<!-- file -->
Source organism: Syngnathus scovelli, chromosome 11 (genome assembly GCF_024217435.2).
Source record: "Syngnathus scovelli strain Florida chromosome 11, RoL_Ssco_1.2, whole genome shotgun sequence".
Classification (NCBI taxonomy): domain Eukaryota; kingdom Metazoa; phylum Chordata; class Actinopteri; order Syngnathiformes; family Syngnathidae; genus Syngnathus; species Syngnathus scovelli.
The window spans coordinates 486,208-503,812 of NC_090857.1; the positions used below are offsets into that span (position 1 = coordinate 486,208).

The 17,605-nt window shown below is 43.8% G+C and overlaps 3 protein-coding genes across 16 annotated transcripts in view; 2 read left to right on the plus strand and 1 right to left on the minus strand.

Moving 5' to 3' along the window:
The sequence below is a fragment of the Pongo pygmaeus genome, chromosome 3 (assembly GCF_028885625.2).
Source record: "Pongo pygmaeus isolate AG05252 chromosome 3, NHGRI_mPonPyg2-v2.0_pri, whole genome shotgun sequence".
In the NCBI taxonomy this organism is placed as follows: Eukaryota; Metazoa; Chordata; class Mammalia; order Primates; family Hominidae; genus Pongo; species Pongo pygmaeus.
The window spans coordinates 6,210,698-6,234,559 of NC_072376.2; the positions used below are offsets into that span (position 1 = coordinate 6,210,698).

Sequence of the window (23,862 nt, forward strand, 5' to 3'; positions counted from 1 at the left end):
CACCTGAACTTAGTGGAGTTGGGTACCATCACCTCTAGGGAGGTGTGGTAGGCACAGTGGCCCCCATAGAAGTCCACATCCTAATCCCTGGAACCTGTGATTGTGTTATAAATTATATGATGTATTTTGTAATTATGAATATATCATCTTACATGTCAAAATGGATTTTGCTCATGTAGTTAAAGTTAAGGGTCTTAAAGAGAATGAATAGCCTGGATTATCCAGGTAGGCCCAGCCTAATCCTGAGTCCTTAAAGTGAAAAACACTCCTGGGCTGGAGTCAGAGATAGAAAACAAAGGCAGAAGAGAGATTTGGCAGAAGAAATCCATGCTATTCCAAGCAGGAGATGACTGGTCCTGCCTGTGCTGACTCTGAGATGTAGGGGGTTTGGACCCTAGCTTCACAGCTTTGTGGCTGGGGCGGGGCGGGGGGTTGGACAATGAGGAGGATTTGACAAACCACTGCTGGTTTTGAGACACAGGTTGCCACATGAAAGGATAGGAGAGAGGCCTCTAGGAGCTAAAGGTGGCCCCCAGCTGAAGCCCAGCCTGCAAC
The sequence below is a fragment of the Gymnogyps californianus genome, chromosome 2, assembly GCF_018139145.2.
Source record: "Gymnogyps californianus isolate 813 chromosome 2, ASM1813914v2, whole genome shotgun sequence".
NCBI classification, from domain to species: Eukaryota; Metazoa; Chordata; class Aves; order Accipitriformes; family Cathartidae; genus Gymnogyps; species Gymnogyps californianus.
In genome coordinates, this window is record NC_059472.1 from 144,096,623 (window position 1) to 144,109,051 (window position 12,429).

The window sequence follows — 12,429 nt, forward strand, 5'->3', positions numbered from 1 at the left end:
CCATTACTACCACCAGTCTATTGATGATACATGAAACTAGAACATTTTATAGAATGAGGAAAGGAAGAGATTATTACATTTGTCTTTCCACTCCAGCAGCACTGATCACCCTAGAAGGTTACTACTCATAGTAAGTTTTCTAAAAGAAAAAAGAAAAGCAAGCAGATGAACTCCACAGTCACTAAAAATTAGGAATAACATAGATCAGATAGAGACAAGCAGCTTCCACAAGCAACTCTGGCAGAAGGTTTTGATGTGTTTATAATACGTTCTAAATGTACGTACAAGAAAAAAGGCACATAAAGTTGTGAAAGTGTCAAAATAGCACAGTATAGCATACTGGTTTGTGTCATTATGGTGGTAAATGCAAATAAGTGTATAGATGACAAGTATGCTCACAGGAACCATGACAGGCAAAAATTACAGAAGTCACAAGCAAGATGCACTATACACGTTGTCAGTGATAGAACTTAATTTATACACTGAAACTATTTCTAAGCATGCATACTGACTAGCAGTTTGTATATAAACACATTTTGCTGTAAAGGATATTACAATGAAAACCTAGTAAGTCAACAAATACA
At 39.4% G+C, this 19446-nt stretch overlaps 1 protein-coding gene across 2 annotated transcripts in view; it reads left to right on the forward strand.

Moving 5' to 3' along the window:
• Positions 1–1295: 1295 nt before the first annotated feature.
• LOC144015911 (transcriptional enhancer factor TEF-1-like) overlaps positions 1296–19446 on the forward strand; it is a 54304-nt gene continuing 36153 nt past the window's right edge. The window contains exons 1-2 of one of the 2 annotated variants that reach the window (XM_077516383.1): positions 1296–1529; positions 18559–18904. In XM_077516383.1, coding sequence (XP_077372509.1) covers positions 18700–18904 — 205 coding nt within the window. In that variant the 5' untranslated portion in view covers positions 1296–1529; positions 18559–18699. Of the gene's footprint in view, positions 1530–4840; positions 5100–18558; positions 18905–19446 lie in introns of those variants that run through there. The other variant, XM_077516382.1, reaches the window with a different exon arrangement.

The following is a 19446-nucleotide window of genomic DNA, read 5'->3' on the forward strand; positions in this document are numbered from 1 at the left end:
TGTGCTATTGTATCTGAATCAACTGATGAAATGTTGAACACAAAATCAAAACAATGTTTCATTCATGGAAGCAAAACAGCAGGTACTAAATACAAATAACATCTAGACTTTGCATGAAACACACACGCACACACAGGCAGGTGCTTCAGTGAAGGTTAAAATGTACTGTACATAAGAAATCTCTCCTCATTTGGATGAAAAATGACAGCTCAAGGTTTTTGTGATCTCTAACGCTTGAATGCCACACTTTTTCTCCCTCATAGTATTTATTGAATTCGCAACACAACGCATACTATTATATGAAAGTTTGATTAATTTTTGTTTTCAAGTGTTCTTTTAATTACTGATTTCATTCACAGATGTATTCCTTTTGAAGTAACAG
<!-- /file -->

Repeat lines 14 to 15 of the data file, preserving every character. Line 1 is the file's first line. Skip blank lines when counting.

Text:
Source record: "Gymnogyps californianus isolate 813 chromosome 2, ASM1813914v2, whole genome shotgun sequence".
NCBI classification, from domain to species: Eukaryota; Metazoa; Chordata; class Aves; order Accipitriformes; family Cathartidae; genus Gymnogyps; species Gymnogyps californianus.